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Olympics China is hosting this year’s Olympic Games, but one organisation calls the host “the world’s biggest prison for journalists and cyber-dissidents”. Reporters Without Borders says Chinese police were intensifying a crackdown on subversive elements, including Internet users and journalists, when the International Olympic Committee assigned the Games to Beijing in July 2001. Six years later, nothing has changed: “…despite the absence of any signiﬁcant progress in free speech and human rights in China, the IOC’s members continue to turn a deaf ear to repeated appeals from international organisations that condemn the scale of the repression,” says RWB. “Around 30 journalists and 50 Internet users are currently detained in China, some of them since the 1980s. The government blocks access to thousands of news websites. It jams the Chinese, Tibetan and Uyghur-language programs of 10 international radio stations. After focusing on websites and chat forums, the authorities are now concentrating on blogs and video-sharing sites.” Rumours this year’s Media Ball will have China as its theme have been censored.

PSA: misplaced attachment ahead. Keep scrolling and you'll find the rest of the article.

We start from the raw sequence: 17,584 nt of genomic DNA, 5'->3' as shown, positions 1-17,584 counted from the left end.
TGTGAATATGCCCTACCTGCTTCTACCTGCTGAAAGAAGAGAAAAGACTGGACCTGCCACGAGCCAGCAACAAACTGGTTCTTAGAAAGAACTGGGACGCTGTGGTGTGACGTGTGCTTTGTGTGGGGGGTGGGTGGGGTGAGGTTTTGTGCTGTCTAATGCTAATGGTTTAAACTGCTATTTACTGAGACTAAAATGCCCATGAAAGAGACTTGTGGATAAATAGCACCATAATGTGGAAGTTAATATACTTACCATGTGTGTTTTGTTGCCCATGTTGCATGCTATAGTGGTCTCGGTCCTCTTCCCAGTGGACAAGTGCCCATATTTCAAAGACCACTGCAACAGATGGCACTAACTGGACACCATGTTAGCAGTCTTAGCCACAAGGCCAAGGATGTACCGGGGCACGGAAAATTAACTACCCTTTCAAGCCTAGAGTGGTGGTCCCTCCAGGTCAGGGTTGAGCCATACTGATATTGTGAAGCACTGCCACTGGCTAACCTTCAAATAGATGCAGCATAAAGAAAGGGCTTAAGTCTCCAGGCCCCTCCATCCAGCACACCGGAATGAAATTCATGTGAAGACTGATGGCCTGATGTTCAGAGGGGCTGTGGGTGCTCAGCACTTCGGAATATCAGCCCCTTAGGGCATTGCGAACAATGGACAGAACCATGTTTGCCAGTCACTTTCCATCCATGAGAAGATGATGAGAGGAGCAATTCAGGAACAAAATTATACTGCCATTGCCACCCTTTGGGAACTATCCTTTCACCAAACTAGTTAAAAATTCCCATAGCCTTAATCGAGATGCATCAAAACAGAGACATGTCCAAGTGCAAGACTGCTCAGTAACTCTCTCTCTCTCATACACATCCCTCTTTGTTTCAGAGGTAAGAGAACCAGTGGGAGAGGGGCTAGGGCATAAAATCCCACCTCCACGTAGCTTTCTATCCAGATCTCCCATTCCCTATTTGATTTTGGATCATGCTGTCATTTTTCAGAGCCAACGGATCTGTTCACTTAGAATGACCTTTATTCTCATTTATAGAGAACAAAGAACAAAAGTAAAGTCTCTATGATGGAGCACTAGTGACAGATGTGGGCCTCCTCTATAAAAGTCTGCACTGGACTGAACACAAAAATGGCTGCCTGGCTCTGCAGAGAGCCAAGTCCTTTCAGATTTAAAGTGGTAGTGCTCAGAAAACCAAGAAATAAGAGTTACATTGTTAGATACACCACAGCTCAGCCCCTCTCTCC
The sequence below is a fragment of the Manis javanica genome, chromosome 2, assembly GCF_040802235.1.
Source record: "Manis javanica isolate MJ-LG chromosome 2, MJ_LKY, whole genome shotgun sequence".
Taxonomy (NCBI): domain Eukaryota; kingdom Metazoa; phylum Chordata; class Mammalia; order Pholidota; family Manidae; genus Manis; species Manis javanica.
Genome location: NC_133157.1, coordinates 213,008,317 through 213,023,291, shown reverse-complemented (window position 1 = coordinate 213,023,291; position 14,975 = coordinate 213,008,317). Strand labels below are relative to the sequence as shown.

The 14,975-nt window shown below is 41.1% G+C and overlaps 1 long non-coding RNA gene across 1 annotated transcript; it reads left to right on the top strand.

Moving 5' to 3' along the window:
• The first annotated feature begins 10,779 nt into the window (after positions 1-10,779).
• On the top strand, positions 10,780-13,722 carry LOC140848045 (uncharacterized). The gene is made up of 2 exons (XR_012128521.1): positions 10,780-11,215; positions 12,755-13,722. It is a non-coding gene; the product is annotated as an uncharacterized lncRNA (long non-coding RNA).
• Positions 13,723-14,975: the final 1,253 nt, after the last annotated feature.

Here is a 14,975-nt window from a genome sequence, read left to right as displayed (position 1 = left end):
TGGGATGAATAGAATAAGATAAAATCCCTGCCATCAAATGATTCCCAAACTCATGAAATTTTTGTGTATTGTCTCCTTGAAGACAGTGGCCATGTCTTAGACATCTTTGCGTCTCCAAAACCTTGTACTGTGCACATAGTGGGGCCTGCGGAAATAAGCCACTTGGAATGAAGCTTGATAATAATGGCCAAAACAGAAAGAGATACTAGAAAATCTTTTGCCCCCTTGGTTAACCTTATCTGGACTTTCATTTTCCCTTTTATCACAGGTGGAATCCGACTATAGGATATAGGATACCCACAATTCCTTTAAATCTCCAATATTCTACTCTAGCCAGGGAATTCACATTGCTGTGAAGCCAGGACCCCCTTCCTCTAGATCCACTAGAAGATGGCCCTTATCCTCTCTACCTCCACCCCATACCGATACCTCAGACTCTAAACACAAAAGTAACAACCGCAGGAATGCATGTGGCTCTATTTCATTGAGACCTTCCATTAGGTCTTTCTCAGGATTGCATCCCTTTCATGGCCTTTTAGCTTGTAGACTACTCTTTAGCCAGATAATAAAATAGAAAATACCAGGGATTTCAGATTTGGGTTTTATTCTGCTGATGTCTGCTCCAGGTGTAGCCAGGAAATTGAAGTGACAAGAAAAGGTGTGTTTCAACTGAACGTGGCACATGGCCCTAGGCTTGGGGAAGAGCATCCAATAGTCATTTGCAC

No joy in YAJOY News of the new award for Young Australian Journalist of the Year wasn’t received with total joy by everyone. “How ageist can you get?” screeched one elderly grizzled industry veteran. “Where was this when I was a young rocket so dazzled by my own talents I nearly vanished up my own arse in a spray of sparks and smoke?” The weathered sage said in the interests of fairness and balance there should be an OAFJOY (Old Australian Fart Journalist Of The Year). “The youth of today wouldn’t know a diphthong from a diaphragm,” the crusty guru philosophised. “What do they know about delivering beer to ambulance drivers… they were the days.”
Pnda’s ﬁrst election BY PETER KENNEDY